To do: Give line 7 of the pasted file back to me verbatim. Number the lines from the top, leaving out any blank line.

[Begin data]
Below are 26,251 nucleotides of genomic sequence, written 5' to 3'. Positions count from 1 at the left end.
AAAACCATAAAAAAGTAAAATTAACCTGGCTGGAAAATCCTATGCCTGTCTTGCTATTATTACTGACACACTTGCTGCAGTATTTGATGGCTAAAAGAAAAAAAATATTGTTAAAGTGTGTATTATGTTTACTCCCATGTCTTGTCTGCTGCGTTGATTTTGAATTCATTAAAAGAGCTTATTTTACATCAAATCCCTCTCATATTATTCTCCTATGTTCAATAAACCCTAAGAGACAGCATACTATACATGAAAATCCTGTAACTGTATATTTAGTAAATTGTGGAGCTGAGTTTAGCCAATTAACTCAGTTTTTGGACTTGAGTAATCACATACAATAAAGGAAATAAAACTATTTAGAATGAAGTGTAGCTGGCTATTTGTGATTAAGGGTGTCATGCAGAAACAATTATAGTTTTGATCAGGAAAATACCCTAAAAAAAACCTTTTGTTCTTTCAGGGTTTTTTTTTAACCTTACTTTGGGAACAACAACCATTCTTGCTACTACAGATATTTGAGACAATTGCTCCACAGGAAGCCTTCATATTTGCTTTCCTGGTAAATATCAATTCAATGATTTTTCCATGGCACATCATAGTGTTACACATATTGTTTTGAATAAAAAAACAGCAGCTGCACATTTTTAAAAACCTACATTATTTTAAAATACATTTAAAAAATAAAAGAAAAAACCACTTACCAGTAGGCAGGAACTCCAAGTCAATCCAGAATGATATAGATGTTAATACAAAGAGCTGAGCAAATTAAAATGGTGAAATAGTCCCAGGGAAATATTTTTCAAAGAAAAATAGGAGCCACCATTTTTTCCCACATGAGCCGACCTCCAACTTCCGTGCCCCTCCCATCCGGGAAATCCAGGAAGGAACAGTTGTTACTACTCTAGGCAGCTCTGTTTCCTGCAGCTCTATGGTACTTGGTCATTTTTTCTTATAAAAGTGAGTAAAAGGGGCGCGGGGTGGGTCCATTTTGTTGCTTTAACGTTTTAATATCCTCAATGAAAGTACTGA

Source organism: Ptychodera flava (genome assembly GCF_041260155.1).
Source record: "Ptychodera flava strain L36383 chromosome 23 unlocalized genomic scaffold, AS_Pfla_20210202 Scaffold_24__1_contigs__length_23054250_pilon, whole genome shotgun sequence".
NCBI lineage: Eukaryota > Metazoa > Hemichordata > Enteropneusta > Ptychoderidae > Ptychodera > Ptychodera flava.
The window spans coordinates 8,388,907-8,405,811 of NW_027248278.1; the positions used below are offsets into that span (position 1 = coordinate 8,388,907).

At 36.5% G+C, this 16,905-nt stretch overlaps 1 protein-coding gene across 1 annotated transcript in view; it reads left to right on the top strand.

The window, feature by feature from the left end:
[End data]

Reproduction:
At 36.5% G+C, this 16,905-nt stretch overlaps 1 protein-coding gene across 1 annotated transcript in view; it reads left to right on the top strand.